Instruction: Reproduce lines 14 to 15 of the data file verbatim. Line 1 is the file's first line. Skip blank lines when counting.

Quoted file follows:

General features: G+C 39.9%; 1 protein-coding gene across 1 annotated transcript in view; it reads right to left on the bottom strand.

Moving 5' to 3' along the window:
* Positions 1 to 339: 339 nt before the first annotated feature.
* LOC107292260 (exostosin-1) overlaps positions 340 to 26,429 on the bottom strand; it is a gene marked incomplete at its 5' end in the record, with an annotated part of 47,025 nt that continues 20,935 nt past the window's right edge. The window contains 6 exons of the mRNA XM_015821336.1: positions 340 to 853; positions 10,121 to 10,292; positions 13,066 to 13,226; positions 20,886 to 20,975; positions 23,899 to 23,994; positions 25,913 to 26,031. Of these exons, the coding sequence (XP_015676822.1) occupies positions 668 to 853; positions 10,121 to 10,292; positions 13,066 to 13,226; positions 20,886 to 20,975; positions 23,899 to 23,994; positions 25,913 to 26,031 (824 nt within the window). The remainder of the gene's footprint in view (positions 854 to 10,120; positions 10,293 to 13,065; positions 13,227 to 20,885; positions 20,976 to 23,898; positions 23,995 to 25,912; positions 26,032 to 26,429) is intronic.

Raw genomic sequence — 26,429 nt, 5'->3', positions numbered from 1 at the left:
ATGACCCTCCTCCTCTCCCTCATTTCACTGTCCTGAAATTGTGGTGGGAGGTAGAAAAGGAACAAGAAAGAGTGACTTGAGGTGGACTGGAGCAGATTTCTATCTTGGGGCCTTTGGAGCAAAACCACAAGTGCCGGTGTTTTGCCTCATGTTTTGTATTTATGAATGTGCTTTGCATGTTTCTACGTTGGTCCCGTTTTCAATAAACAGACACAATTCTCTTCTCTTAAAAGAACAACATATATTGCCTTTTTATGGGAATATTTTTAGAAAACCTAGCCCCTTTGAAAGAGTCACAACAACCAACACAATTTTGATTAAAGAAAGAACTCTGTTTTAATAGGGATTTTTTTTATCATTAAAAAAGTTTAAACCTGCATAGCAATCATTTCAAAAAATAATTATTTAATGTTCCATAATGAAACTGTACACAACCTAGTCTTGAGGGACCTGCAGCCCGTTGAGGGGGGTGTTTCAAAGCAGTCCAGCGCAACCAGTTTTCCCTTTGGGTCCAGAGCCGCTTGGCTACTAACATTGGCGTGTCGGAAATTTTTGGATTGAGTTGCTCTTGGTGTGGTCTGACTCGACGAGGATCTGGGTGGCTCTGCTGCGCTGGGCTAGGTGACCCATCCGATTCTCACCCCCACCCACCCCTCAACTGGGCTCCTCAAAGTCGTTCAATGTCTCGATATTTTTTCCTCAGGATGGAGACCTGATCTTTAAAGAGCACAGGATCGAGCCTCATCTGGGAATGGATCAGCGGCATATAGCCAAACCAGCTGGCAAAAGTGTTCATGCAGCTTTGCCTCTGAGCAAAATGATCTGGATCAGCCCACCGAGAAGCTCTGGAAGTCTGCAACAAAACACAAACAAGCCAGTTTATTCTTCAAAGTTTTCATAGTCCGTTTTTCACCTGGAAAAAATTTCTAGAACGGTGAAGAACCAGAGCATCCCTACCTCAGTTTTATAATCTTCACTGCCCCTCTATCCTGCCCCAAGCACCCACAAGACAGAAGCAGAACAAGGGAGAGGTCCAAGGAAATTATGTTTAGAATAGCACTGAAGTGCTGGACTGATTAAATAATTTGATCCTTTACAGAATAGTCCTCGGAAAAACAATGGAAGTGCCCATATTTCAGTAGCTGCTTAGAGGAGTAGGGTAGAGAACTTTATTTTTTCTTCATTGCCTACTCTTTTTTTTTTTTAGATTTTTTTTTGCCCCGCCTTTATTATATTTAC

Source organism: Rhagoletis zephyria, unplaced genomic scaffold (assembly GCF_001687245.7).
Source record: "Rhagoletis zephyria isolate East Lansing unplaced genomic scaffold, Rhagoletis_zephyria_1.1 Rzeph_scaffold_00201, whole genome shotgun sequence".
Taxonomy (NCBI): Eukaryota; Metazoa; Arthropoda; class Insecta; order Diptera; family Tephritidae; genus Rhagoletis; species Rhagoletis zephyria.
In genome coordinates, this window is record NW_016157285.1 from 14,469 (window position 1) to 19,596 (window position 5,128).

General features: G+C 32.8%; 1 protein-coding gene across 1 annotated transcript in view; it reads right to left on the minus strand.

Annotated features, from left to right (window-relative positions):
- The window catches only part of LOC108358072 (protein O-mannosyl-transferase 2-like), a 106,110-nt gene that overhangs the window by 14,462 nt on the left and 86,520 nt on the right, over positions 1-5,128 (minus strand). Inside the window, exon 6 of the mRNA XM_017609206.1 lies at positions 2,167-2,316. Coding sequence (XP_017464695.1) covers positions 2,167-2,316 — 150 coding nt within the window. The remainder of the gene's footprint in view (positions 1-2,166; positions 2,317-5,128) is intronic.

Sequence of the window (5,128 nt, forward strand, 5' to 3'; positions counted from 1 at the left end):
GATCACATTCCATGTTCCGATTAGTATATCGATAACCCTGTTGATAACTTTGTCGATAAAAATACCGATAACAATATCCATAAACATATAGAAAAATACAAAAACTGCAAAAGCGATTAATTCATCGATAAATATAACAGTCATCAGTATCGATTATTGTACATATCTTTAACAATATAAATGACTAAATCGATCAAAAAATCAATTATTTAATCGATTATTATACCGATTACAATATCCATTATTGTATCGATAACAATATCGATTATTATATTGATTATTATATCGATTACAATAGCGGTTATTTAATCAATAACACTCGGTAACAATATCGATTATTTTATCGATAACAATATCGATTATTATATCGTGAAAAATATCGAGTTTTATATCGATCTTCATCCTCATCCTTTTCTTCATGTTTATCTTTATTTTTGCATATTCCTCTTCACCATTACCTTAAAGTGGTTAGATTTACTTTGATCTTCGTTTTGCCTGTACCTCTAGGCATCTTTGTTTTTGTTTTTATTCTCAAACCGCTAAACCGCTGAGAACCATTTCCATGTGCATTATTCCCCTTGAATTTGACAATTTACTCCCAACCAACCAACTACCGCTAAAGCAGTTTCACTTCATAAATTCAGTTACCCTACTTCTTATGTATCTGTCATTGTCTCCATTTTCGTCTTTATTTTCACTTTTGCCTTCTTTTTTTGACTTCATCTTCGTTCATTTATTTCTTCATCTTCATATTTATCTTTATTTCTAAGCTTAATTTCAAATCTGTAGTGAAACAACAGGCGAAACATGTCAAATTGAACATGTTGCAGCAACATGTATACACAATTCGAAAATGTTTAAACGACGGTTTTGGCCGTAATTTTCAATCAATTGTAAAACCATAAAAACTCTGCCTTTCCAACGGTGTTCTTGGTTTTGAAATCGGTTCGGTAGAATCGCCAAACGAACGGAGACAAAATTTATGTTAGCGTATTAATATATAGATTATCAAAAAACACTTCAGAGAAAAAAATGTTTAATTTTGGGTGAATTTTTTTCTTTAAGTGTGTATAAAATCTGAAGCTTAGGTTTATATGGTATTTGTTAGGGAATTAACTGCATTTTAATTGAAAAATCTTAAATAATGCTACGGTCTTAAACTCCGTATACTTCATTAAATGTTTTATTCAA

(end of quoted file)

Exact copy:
Sequence of the window (5,128 nt, forward strand, 5' to 3'; positions counted from 1 at the left end):
GATCACATTCCATGTTCCGATTAGTATATCGATAACCCTGTTGATAACTTTGTCGATAAAAATACCGATAACAATATCCATAAACATATAGAAAAATACAAAAACTGCAAAAGCGATTAATTCATCGATAAATATAACAGTCATCAGTATCGATTATTGTACATATCTTTAACAATATAAATGACTAAATCGATCAAAAAATCAATTATTTAATCGATTATTATACCGATTACAATATCCATTATTGTATCGATAACAATATCGATTATTATATTGATTATTATATCGATTACAATAGCGGTTATTTAATCAATAACACTCGGTAACAATATCGATTATTTTATCGATAACAATATCGATTATTATATCGTGAAAAATATCGAGTTTTATATCGATCTTCATCCTCATCCTTTTCTTCATGTTTATCTTTATTTTTGCATATTCCTCTTCACCATTACCTTAAAGTGGTTAGATTTACTTTGATCTTCGTTTTGCCTGTACCTCTAGGCATCTTTGTTTTTGTTTTTATTCTCAAACCGCTAAACCGCTGAGAACCATTTCCATGTGCATTATTCCCCTTGAATTTGACAATTTACTCCCAACCAACCAACTACCGCTAAAGCAGTTTCACTTCATAAATTCAGTTACCCTACTTCTTATGTATCTGTCATTGTCTCCATTTTCGTCTTTATTTTCACTTTTGCCTTCTTTTTTTGACTTCATCTTCGTTCATTTATTTCTTCATCTTCATATTTATCTTTATTTCTAAGCTTAATTTCAAATCTGTAGTGAAACAACAGGCGAAACATGTCAAATTGAACATGTTGCAGCAACATGTATACACAATTCGAAAATGTTTAAACGACGGTTTTGGCCGTAATTTTCAATCAATTGTAAAACCATAAAAACTCTGCCTTTCCAACGGTGTTCTTGGTTTTGAAATCGGTTCGGTAGAATCGCCAAACGAACGGAGACAAAATTTATGTTAGCGTATTAATATATAGATTATCAAAAAACACTTCAGAGAAAAAAATGTTTAATTTTGGGTGAATTTTTTTCTTTAAGTGTGTATAAAATCTGAAGCTTAGGTTTATATGGTATTTGTTAGGGAATTAACTGCATTTTAATTGAAAAATCTTAAATAATGCTACGGTCTTAAACTCCGTATACTTCATTAAATGTTTTATTCAA